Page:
Apple Computer Beats Beatles in Court

Apple Computer scored a legal victory over Apple Corps, the company that represents the business interests of the Beatles, which could finally put to rest a long-running trademark dispute between the two companies. Apple Corps accused Apple of breaking a 1991 agreement by selling music online with iTunes.

Apple Corps first sued Apple in 1980 over use of the Apple name and logo. The companies settled for a small sum and Apple agreed to stay out of the music business. In 1989, Apple Corps sued again over music software that enabled Macs to play and edit tracks.

The third suit involving iTunes and the use of the Apple logo to sell music began in 2003. Apple argued that the agreement allows for the sale of online data transfers, which is what the sale of digital music really is. Justice Edward Mann of London's High Court agreed.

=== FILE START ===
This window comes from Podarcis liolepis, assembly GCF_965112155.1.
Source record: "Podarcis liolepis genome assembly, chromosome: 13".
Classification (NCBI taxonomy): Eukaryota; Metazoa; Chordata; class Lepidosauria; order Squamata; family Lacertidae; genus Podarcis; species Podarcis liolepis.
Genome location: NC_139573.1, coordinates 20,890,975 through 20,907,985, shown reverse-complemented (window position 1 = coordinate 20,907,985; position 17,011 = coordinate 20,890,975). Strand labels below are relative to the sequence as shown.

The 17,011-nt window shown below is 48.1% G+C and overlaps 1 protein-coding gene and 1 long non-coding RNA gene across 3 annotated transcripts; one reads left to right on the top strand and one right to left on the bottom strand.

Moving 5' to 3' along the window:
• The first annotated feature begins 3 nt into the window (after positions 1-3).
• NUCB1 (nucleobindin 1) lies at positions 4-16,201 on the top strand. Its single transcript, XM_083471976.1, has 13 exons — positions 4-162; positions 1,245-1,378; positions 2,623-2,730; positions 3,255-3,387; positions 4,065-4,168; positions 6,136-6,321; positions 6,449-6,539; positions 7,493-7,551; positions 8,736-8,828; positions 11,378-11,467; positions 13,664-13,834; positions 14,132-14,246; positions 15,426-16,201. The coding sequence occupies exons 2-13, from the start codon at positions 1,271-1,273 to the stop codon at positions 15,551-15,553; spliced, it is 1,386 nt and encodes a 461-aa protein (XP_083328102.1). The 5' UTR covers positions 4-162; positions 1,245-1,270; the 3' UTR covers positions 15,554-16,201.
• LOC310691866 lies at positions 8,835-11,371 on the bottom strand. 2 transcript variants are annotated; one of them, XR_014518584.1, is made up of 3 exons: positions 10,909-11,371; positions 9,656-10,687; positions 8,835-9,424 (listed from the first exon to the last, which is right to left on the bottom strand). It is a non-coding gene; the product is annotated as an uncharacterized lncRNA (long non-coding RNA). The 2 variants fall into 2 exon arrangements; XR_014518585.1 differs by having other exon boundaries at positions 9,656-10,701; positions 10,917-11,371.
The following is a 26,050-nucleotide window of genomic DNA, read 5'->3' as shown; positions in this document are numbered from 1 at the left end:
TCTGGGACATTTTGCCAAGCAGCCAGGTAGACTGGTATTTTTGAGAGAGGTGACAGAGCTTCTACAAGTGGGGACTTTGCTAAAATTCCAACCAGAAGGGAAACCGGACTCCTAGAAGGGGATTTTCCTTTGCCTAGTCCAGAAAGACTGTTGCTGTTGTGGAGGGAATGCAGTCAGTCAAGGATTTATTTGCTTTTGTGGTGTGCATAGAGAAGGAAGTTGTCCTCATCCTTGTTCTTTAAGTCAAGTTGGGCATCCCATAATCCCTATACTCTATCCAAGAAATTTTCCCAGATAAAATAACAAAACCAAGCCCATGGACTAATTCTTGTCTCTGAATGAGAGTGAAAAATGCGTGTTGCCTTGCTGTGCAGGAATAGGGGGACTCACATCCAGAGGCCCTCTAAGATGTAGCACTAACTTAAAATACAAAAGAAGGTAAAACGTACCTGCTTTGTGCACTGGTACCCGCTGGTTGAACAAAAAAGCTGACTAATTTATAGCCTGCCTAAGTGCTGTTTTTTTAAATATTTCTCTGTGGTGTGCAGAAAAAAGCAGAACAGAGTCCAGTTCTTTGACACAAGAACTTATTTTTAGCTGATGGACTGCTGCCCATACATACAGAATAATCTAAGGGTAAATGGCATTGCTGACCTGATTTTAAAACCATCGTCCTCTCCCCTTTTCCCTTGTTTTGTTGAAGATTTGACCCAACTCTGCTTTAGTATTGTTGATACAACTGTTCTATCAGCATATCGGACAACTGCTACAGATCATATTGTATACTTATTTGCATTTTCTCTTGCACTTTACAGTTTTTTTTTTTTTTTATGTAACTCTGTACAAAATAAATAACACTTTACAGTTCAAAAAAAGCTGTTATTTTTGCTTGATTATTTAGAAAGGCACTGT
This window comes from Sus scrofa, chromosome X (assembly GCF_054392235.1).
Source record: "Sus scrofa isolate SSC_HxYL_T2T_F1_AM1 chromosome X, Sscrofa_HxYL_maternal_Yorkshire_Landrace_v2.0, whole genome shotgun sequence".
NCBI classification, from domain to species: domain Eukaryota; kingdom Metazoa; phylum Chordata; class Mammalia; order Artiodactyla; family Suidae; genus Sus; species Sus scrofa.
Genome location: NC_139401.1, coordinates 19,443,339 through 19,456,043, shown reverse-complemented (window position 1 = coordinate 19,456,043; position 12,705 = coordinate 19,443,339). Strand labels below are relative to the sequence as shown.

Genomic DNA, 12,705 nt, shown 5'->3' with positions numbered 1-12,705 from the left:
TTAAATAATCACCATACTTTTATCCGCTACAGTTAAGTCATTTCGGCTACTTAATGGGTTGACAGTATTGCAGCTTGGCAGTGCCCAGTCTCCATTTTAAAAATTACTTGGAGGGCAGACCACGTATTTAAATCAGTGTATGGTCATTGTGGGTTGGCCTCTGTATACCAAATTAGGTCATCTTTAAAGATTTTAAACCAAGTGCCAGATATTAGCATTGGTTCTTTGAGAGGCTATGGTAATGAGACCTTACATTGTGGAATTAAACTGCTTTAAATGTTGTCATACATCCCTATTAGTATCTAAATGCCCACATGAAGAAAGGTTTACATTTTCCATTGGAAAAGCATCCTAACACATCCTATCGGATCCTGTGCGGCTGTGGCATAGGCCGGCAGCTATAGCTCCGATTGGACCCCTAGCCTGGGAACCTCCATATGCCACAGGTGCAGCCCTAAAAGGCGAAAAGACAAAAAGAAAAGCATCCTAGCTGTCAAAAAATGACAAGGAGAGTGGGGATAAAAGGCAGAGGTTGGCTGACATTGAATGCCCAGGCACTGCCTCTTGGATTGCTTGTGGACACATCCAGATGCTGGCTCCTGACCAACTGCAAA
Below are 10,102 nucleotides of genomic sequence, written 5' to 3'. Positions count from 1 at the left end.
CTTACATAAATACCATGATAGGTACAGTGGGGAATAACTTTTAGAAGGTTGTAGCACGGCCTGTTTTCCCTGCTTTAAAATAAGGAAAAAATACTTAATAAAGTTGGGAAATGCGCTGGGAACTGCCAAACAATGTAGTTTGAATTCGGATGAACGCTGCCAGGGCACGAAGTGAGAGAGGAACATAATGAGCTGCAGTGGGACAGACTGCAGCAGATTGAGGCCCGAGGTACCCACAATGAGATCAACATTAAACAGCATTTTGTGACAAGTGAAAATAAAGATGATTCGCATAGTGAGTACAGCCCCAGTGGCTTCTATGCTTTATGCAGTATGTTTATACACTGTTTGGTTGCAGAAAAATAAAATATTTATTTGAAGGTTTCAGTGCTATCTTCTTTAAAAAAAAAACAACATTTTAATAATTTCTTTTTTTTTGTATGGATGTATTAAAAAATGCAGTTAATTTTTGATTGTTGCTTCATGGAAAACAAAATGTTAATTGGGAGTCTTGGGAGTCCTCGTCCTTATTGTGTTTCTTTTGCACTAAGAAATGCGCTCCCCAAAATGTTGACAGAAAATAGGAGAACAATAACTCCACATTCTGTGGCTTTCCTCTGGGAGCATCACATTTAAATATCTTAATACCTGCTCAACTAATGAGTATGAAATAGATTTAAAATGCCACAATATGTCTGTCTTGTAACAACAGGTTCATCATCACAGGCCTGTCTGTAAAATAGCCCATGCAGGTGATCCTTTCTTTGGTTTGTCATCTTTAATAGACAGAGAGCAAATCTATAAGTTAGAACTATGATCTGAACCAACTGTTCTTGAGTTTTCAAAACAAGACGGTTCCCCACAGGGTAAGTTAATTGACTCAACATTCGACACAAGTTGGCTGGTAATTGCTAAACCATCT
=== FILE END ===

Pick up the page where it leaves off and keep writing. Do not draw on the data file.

"I find no breach of the trademark agreement has been demonstrated," he said in the ruling. "The action therefore fails...I think the use of the apple logo is a fair and reasonable use of the mark in connection with the service."

"We are glad to put this disagreement behind us," Apple Chief Executive Steve Jobs said in a statement. "We have always loved the Beatles, and hopefully we can now work together to get them on the iTunes Music Store."

Apple Corps said it plans to appeal the ruling.

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